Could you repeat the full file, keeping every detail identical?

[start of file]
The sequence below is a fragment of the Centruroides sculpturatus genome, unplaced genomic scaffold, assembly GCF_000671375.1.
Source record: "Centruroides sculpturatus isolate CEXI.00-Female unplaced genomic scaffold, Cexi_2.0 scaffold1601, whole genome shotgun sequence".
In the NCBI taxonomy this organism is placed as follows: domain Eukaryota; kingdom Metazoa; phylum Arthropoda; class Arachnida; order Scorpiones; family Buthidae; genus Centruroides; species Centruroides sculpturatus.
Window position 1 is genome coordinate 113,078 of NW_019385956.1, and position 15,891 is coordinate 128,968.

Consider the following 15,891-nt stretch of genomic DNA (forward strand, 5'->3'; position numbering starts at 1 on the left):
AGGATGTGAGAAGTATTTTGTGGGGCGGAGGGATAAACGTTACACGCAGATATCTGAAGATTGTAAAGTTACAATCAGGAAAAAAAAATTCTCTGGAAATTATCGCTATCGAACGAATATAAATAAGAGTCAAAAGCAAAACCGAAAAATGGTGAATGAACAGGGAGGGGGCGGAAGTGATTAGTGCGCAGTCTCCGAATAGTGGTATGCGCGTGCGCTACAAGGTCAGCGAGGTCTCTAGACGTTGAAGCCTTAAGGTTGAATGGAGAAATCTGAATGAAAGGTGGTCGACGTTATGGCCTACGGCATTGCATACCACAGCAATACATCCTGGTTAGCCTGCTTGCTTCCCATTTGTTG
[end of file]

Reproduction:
The sequence below is a fragment of the Centruroides sculpturatus genome, unplaced genomic scaffold, assembly GCF_000671375.1.
Source record: "Centruroides sculpturatus isolate CEXI.00-Female unplaced genomic scaffold, Cexi_2.0 scaffold1601, whole genome shotgun sequence".
In the NCBI taxonomy this organism is placed as follows: domain Eukaryota; kingdom Metazoa; phylum Arthropoda; class Arachnida; order Scorpiones; family Buthidae; genus Centruroides; species Centruroides sculpturatus.
Window position 1 is genome coordinate 113,078 of NW_019385956.1, and position 15,891 is coordinate 128,968.

Consider the following 15,891-nt stretch of genomic DNA (forward strand, 5'->3'; position numbering starts at 1 on the left):
AGGATGTGAGAAGTATTTTGTGGGGCGGAGGGATAAACGTTACACGCAGATATCTGAAGATTGTAAAGTTACAATCAGGAAAAAAAAATTCTCTGGAAATTATCGCTATCGAACGAATATAAATAAGAGTCAAAAGCAAAACCGAAAAATGGTGAATGAACAGGGAGGGGGCGGAAGTGATTAGTGCGCAGTCTCCGAATAGTGGTATGCGCGTGCGCTACAAGGTCAGCGAGGTCTCTAGACGTTGAAGCCTTAAGGTTGAATGGAGAAATCTGAATGAAAGGTGGTCGACGTTATGGCCTACGGCATTGCATACCACAGCAATACATCCTGGTTAGCCTGCTTGCTTCCCATTTGTTG